The donation of laptops to Berwick Youth Project.
The donation of laptops to Berwick Youth Project.
The School of Computer Science’s Open Virtual Worlds team has created a digital reconstruction of the medieval home of the Lords of the Isles at Finlaggan on Islay. The new reconstruction will form part of a virtual reality exhibit at the Finlaggan Trust Visitor Centre. A preview can be seen on Vimeo.
Today, Finlaggan seems a peaceful backwater. Yet, in the Middle Ages it was a major power base. The two islands of Eilean Mor (or Large Isle) and Eilean na Comhairle (or Council Isle) on Loch Finlaggan were once the ceremonial and political heart of the Lordship of the Isles – which covered the Hebrides and parts of mainland Scotland and Ulster.
Traditionally the Lordship was held by the MacDonald family. However, following disputes in the fifteenth century the Scottish kings sought to curtail the MacDonalds’ influence, and in the 1490s James IV sent a military expedition to sack Finlaggan. Many of the buildings at Finlaggan were destroyed at this time, and over the centuries that followed the site sank into relative obscurity.
The reconstruction by the Open Virtual Worlds team (and its spin-out company Smart History) shows Finlaggan as it may have appeared in the fifteenth century. It is based on discoveries made by the Finlaggan Archaeological Project, led by archaeologist Dr David Caldwell (formerly of the National Museum of Scotland), who provided advice to the St Andrews researchers.
The digital project was led by Dr Alan Miller of the School of Computer Science, while digital modelling was undertaken by Sarah Kennedy of the School of Computer Science, with additional historical research by Dr Bess Rhodes of the School of History and the School of Computer Science. Drone footage of the site and photogrammetry of historic artefacts were also undertaken by the project team, including work by Computer Science’s Dr CJ Davies, Dr Iain Oliver, and Catherine Anne Cassidy. A short video about the project can be viewed here.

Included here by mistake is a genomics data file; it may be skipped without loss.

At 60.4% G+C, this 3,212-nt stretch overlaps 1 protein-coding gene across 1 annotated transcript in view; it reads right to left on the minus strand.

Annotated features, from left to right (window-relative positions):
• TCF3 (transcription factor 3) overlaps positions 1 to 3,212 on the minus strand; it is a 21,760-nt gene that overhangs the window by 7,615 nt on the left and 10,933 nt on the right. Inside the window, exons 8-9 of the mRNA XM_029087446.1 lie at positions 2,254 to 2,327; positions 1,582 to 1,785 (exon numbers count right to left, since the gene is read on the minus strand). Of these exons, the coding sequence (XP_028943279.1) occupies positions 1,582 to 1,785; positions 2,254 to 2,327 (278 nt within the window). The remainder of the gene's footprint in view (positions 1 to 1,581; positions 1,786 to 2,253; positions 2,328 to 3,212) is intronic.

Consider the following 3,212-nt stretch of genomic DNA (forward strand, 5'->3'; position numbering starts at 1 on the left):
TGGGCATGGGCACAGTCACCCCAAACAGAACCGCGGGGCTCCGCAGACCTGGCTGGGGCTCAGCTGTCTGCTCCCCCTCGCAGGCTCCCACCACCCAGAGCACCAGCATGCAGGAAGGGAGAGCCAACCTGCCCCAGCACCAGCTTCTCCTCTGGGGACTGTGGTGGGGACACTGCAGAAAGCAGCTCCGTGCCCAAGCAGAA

Discover more about the Finlaggan Trust and how to visit this historic place at: finlaggan.org/
Congratulations to Vinodh Rajan, Ben Mitchell, Martin Jansche and Sascha Brawer on their successful proposal for additions to the repertoire of ISO/IEC 10646, which will see Pali letters added to Lao in Unicode 12. As a result, it is now possible to write both Pali/Sanskrit in Lao and represent the entire Tripitaka in the Lao script. The proposal (https://bit.ly/2TE2XKJ) submitted in 2017 was finally added to the Unicode standard this year.
Vinodh explained that the proposal allows four things. Firstly, one can now transcribe liturgical Pali (the liturgical language of Theravada Buddhism) texts and by extension the whole Pali Tripitaka (the Theravada Buddhist canon) in the Lao script without any distortion, providing lay people accurate access to these liturgical texts. Previously, the texts had to go through some sort of distortion due to the lack of appropriate characters, which means they had to be approximated. Secondly, it allows people who would want to use etymological orthography for Lao (it currently uses a phonemic orthography) access to the necessary additional characters. Thirdly, there are several books printed (mostly in the 1930’s) using the expanded alphabet that need to be eventually digitized. This will enable their proper digitization by allow plain-text representation of all the Lao characters. Lastly, it will improve the transliteration accuracy between Lao and neighboring scripts like Thai and Khmer.
The expanded Lao alphabet can be found here:
Vinodh, a St Andrews Computer Science alumnus completed his PhD in 2016. His thesis, Quantifying scribal behavior : a novel approach to digital paleography was supervised by Dr Mark-Jan Nederhof.